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The miraculous vision behind the feast of Corpus Christi

Juliana of Liege

Andreas Praefcke | CC BY 3.0

Philip Kosloski - published on 05/28/24

The celebration of Corpus Christi can be traced to a vision that a 13th-century Belgian nun named Juliana had of the liturgical year.

The Roman Rite of the Catholic Church celebrates the feast of Corpus Christi (Body and Blood of the Lord) each year after Trinity Sunday.

However, the Church did not always celebrate this feast, and a large influence behind it was a a 13th-century Belgian nun named Juliana.

St. Juliana’s vision

Juliana was deeply devoted to the Holy Eucharist from an early age and according to Aleteia writer Joanne McPortland, “entered religious life at the age of 13, serving in a hospice for lepers run by her community.”

It was during this time that she began to have a peculiar vision. Author Heinrich Stieglitz narrates the vision in his book The Church Year: Talks to Children:

As early as her sixteenth year Juliana had a remarkable vision while she was at prayer. She saw the full moon shining brightly, but upon it was a dark spot as if a piece of it were broken out. At first she could not understand the vision. The oftener she looked at this strange sight, the more her wonder grew.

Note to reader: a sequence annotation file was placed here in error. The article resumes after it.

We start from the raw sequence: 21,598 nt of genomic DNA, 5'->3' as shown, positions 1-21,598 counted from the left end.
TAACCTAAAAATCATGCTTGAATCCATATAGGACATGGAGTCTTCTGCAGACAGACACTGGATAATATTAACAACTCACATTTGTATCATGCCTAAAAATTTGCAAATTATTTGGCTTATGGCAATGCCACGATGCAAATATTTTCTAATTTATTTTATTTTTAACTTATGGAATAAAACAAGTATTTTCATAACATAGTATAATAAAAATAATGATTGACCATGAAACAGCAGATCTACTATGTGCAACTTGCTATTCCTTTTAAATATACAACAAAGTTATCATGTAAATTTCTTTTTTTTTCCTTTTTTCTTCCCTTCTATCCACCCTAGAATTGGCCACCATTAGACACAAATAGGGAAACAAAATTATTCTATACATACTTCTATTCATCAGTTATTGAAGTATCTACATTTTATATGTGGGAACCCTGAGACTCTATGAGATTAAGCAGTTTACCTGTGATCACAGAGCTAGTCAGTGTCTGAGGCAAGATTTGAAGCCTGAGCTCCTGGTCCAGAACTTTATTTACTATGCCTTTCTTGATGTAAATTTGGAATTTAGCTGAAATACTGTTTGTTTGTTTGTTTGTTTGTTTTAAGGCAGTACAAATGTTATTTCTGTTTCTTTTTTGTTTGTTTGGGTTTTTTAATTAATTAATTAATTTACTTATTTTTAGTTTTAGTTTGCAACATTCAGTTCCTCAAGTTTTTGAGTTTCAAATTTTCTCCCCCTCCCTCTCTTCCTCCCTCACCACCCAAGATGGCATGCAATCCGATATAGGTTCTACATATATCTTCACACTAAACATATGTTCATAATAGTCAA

Initially she thought the vision was demonic in origin and begged God for help:

Is it a temptation of the Evil One?” she asked anxiously. She prayed earnestly and yet the vision remained. Amid burning tears the girl asked her loving Savior to please explain to her what it meant.

According to the account, Jesus responded to Juliana’s request and told her exactly what the vision was supposed to represent:

Finally Jesus told her, “The moon represents the ecclesiastical year. The dark spot within its shining surface means that there is still one feast missing. It is My will that a great festival be instituted in honor of My Sacred Body. Holy Thursday is more a day of sorrow than of joy. Now go and announce it to the world.” The humble nun shrank from such a task and told our Lord so, “Lord,” she said, “I am only a simple maiden and I am not at all worthy. So please entrust this work to holy and learned priests.”

Initially Juliana didn’t tell anyone, but over time she confided her vision to a few people and then the account made its way to the pope himself.

While St. Thomas Aquinas would eventually write beautiful poetic hymns for this new feast, the celebration would likely not exist if it weren’t for the holiness of St. Juliana and her openness to receive God’s word.

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Devotions and FeastsEucharistSaints
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